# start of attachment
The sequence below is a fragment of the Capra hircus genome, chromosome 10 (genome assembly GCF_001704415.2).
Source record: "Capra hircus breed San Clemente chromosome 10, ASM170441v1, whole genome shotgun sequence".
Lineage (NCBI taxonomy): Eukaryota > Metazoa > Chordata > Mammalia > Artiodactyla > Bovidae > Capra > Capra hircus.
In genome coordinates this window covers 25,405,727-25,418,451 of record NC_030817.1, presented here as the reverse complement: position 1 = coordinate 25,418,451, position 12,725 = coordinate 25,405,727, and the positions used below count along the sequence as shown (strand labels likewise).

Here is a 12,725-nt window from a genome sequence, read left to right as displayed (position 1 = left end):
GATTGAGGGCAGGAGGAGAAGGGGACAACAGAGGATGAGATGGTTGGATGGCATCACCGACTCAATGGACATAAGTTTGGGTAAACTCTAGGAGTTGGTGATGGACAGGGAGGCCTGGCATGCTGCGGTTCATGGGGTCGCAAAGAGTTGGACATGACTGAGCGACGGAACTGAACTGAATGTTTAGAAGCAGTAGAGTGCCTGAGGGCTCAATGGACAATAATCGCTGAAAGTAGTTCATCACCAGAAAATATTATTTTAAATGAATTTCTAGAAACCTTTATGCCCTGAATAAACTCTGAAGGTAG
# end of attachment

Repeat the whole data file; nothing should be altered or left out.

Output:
The sequence below is a fragment of the Capra hircus genome, chromosome 10 (genome assembly GCF_001704415.2).
Source record: "Capra hircus breed San Clemente chromosome 10, ASM170441v1, whole genome shotgun sequence".
Lineage (NCBI taxonomy): Eukaryota > Metazoa > Chordata > Mammalia > Artiodactyla > Bovidae > Capra > Capra hircus.
In genome coordinates this window covers 25,405,727-25,418,451 of record NC_030817.1, presented here as the reverse complement: position 1 = coordinate 25,418,451, position 12,725 = coordinate 25,405,727, and the positions used below count along the sequence as shown (strand labels likewise).

Here is a 12,725-nt window from a genome sequence, read left to right as displayed (position 1 = left end):
GATTGAGGGCAGGAGGAGAAGGGGACAACAGAGGATGAGATGGTTGGATGGCATCACCGACTCAATGGACATAAGTTTGGGTAAACTCTAGGAGTTGGTGATGGACAGGGAGGCCTGGCATGCTGCGGTTCATGGGGTCGCAAAGAGTTGGACATGACTGAGCGACGGAACTGAACTGAATGTTTAGAAGCAGTAGAGTGCCTGAGGGCTCAATGGACAATAATCGCTGAAAGTAGTTCATCACCAGAAAATATTATTTTAAATGAATTTCTAGAAACCTTTATGCCCTGAATAAACTCTGAAGGTAG